Welcome to our news and blogs section. Here you’ll find the latest developments and insights from across our longitudinal studies.
The trauma associated with care experience casts a long shadow on mothers’ mental health and that of their children, finds new UCL research released today (7 February 2024).
The 1970 British Cohort Study Age 46 Sweep had a significant biomedical focus, with objective health measurements and assessments being conducted for the first time in the cohort members’ adulthood.
Data collected from CLS’s four cohort studies will be used to help improve the understanding of the risk factors, symptoms and treatment of the long term effects of COVID-19, in a major new research project announced today.
Information from the NHS about cohort members’ health care and treatment in hospitals has now been linked to two longitudinal cohort studies, which have collected survey data over six decades – the 1958 National Child Development Study (NCDS) and the 1970 British Cohort Study (BCS70).
Celebrating 50 years of the 1970 British Cohort Study – With five decades of invaluable service to British science and society, what has it been like for our 1970 British Cohort Study members to take part in the study? This week we speak to Fiona.
Almost a third of 17-year-olds have tried cannabis and one in 10 have tried harder drugs, such as cocaine, ecstasy and ketamine, with similar rates of experimentation regardless of parents’ education level, finds a new study by UCL researchers.
The 1970 British Cohort Study (BCS70) has been an important source of evidence on midlife mental health, helping to improve our understanding about why middle age is such a vulnerable period for adults.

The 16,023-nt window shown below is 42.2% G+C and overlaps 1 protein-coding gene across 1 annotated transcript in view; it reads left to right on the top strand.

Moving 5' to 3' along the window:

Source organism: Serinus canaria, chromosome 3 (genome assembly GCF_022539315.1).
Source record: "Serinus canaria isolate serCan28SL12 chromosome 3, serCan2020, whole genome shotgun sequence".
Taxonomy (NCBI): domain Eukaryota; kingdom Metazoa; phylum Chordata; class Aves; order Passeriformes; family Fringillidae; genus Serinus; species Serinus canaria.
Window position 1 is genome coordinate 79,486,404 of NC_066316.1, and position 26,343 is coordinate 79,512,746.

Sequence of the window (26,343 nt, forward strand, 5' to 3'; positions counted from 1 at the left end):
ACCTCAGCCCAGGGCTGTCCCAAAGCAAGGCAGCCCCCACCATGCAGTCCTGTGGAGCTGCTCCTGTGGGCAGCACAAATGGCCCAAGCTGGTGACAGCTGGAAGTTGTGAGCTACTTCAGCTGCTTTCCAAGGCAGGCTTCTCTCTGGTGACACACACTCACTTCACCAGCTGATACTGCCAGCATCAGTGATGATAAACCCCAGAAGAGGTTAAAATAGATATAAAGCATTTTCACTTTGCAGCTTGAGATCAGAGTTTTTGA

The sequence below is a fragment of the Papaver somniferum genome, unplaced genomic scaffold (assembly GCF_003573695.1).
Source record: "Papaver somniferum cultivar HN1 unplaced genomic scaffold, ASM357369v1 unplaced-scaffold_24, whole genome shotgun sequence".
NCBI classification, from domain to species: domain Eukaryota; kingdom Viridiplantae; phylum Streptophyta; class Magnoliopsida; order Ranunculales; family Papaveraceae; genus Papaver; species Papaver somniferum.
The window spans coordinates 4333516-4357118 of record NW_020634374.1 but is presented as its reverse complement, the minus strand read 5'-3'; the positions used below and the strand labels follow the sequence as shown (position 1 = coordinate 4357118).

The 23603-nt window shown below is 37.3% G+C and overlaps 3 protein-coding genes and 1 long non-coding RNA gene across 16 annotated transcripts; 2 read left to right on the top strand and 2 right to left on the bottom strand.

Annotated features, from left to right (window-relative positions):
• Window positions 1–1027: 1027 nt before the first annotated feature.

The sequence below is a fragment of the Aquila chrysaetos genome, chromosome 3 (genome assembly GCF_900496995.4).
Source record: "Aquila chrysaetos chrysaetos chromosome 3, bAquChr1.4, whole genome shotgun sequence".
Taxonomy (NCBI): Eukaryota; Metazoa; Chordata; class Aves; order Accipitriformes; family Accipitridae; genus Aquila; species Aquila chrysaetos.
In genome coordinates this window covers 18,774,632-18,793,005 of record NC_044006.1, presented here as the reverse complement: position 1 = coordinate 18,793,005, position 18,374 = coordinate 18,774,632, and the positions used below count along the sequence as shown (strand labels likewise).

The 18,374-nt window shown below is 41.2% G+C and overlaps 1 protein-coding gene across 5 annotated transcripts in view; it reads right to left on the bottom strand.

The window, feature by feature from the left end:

With the whole country in lockdown again, the UCL Centre for Longitudinal Studies (CLS) is conducting another web survey of thousands of cohort study participants, to find out how the COVID-19 pandemic continues to affect the lives of different generations of people in the UK.
During the Age 42 Sweep, study participants were asked to repeat a vocabulary assessment they had previously taken in 1986, at age 16.
Celebrating 50 years of the 1970 British Cohort Study – as we conclude our exploration of BCS70 in the 2000s, we take you on an animated tour from the start of the new millennium.
Baby Boomers and Generation X are at the greatest risk of mental ill-health in middle age, finds new research by UCL.
The Centre for Longitudinal Studies (CLS) has redeposited data from the 1958 National Child Development Study (NCDS) 2002-2004 Biomedical Sweep, with most data now available to researchers under the UK Data Service’s standard access arrangements (End User Licence) for the first time.
Britain’s birth cohort studies have been some of the leading sources of evidence on women’s education, employment and pay, helping us to monitor and understand the possible factors behind the gender wage gap.
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